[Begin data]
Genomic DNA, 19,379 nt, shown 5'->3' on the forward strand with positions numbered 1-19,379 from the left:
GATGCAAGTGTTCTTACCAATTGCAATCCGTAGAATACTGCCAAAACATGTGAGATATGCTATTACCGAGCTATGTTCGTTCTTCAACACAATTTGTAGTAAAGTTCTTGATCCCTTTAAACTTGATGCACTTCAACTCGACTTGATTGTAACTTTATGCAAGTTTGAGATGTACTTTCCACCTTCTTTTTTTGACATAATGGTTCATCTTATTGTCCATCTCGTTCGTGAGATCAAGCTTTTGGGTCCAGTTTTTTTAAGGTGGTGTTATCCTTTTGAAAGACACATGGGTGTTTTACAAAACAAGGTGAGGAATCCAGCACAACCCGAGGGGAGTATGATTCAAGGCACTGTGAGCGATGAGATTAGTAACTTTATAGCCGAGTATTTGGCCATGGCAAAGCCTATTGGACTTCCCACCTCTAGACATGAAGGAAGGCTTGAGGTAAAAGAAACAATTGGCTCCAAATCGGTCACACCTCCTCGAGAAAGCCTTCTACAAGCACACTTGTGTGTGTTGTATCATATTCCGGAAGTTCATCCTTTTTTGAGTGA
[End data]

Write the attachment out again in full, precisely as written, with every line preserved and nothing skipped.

Genomic DNA, 19,379 nt, shown 5'->3' on the forward strand with positions numbered 1-19,379 from the left:
GATGCAAGTGTTCTTACCAATTGCAATCCGTAGAATACTGCCAAAACATGTGAGATATGCTATTACCGAGCTATGTTCGTTCTTCAACACAATTTGTAGTAAAGTTCTTGATCCCTTTAAACTTGATGCACTTCAACTCGACTTGATTGTAACTTTATGCAAGTTTGAGATGTACTTTCCACCTTCTTTTTTTGACATAATGGTTCATCTTATTGTCCATCTCGTTCGTGAGATCAAGCTTTTGGGTCCAGTTTTTTTAAGGTGGTGTTATCCTTTTGAAAGACACATGGGTGTTTTACAAAACAAGGTGAGGAATCCAGCACAACCCGAGGGGAGTATGATTCAAGGCACTGTGAGCGATGAGATTAGTAACTTTATAGCCGAGTATTTGGCCATGGCAAAGCCTATTGGACTTCCCACCTCTAGACATGAAGGAAGGCTTGAGGTAAAAGAAACAATTGGCTCCAAATCGGTCACACCTCCTCGAGAAAGCCTTCTACAAGCACACTTGTGTGTGTTGTATCATATTCCGGAAGTTCATCCTTTTTTGAGTGA